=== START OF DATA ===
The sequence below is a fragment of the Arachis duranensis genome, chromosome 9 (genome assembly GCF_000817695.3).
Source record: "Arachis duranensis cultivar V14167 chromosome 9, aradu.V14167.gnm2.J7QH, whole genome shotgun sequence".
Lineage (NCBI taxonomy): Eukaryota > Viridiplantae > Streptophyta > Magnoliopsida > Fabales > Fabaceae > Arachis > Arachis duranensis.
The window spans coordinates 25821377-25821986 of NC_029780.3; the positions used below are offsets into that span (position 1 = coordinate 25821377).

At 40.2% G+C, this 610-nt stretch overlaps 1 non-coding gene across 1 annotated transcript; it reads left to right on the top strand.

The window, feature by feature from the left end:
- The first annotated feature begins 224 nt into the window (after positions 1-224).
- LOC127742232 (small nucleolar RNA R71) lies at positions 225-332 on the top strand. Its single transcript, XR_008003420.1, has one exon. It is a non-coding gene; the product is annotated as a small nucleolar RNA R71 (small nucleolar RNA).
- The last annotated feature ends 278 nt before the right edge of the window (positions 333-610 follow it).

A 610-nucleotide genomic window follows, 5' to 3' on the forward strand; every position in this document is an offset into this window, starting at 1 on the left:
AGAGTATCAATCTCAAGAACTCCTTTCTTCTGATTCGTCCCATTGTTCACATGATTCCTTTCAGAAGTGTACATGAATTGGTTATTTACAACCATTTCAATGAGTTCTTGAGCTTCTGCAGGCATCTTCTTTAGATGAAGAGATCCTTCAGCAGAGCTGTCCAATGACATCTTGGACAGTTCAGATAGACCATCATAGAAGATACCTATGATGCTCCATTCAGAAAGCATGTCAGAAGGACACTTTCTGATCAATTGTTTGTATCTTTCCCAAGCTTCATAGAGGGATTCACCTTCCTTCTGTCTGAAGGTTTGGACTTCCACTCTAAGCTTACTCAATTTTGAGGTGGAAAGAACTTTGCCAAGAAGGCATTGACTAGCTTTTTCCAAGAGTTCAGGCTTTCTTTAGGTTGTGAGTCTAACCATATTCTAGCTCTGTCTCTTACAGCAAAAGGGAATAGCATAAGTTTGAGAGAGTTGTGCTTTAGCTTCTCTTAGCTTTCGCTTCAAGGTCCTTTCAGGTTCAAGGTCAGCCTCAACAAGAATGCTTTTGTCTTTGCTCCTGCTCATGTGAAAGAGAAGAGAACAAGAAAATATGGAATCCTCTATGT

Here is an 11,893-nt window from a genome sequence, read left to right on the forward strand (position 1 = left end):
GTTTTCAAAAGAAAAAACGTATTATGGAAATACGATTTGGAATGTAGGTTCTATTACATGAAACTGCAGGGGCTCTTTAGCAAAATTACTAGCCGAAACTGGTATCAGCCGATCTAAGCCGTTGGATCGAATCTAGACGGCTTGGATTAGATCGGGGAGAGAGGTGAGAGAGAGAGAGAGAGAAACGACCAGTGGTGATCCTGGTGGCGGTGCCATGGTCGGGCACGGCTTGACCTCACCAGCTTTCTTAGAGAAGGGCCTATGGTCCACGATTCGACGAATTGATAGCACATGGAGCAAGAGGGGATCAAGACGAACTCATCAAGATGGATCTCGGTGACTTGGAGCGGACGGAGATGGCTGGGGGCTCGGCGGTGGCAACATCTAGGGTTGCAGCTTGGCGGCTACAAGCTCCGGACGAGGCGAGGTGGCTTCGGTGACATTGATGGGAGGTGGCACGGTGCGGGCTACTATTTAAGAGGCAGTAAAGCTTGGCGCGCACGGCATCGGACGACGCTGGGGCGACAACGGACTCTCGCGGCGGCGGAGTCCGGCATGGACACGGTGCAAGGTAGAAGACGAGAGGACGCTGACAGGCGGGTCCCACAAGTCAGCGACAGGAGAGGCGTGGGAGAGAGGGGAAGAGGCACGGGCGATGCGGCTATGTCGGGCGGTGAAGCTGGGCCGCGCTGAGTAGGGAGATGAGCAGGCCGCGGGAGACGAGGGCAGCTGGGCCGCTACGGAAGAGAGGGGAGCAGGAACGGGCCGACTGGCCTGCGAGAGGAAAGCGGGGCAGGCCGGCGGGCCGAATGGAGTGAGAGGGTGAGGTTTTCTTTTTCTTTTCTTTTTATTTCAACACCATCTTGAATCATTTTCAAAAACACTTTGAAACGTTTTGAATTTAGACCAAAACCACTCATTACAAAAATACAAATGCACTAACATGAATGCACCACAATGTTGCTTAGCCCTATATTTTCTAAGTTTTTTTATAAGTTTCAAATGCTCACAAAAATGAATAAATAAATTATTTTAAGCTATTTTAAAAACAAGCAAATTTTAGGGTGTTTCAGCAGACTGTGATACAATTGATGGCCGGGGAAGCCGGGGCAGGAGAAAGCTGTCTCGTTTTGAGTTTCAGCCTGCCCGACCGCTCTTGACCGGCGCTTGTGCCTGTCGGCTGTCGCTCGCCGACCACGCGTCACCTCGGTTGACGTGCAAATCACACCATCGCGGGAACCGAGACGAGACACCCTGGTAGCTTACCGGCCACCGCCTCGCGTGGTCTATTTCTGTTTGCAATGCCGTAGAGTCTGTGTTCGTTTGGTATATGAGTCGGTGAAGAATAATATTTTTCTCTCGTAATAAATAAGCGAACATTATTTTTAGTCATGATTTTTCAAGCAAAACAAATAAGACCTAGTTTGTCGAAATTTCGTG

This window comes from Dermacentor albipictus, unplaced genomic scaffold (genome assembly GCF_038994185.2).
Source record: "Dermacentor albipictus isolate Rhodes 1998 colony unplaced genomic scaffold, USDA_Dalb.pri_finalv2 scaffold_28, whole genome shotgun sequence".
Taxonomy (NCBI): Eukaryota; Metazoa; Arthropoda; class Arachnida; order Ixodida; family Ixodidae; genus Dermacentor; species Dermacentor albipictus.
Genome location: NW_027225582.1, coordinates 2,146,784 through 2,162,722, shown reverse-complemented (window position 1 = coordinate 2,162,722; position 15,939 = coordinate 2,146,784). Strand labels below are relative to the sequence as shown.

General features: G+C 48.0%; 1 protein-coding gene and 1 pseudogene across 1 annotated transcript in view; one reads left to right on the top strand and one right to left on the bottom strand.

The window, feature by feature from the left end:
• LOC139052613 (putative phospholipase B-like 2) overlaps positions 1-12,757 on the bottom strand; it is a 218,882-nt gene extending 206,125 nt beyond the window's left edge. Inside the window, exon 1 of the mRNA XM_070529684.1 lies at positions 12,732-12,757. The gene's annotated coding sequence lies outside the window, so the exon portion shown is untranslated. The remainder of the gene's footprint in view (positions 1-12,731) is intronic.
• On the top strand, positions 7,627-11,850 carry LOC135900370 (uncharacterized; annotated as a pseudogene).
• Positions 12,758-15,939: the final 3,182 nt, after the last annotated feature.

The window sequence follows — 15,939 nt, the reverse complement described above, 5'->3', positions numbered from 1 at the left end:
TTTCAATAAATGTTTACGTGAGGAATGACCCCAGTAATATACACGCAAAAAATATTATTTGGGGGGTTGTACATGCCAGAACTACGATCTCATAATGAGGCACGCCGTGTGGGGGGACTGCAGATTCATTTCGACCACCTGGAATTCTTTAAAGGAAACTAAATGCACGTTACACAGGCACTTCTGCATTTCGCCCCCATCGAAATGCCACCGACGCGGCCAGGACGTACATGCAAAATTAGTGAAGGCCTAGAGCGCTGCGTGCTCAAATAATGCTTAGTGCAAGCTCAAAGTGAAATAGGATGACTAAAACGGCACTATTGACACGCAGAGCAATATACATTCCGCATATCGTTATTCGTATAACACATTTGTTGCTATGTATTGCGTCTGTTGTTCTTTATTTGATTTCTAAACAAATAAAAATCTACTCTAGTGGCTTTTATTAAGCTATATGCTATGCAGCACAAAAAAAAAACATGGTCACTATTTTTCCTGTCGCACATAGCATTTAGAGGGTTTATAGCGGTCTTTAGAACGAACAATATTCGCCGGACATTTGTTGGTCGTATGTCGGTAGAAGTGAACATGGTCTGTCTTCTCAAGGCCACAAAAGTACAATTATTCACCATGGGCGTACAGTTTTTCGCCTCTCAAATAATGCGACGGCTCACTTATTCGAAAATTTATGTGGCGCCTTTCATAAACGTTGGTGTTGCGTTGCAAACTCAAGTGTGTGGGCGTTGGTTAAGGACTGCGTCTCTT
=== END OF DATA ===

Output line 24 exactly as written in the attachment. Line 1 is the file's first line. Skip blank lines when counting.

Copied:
TTTCAATAAATGTTTACGTGAGGAATGACCCCAGTAATATACACGCAAAAAATATTATTTGGGGGGTTGTACATGCCAGAACTACGATCTCATAATGAGGCACGCCGTGTGGGGGGACTGCAGATTCATTTCGACCACCTGGAATTCTTTAAAGGAAACTAAATGCACGTTACACAGGCACTTCTGCATTTCGCCCCCATCGAAATGCCACCGACGCGGCCAGGACGTACATGCAAAATTAGTGAAGGCCTAGAGCGCTGCGTGCTCAAATAATGCTTAGTGCAAGCTCAAAGTGAAATAGGATGACTAAAACGGCACTATTGACACGCAGAGCAATATACATTCCGCATATCGTTATTCGTATAACACATTTGTTGCTATGTATTGCGTCTGTTGTTCTTTATTTGATTTCTAAACAAATAAAAATCTACTCTAGTGGCTTTTATTAAGCTATATGCTATGCAGCACAAAAAAAAAACATGGTCACTATTTTTCCTGTCGCACATAGCATTTAGAGGGTTTATAGCGGTCTTTAGAACGAACAATATTCGCCGGACATTTGTTGGTCGTATGTCGGTAGAAGTGAACATGGTCTGTCTTCTCAAGGCCACAAAAGTACAATTATTCACCATGGGCGTACAGTTTTTCGCCTCTCAAATAATGCGACGGCTCACTTATTCGAAAATTTATGTGGCGCCTTTCATAAACGTTGGTGTTGCGTTGCAAACTCAAGTGTGTGGGCGTTGGTTAAGGACTGCGTCTCTT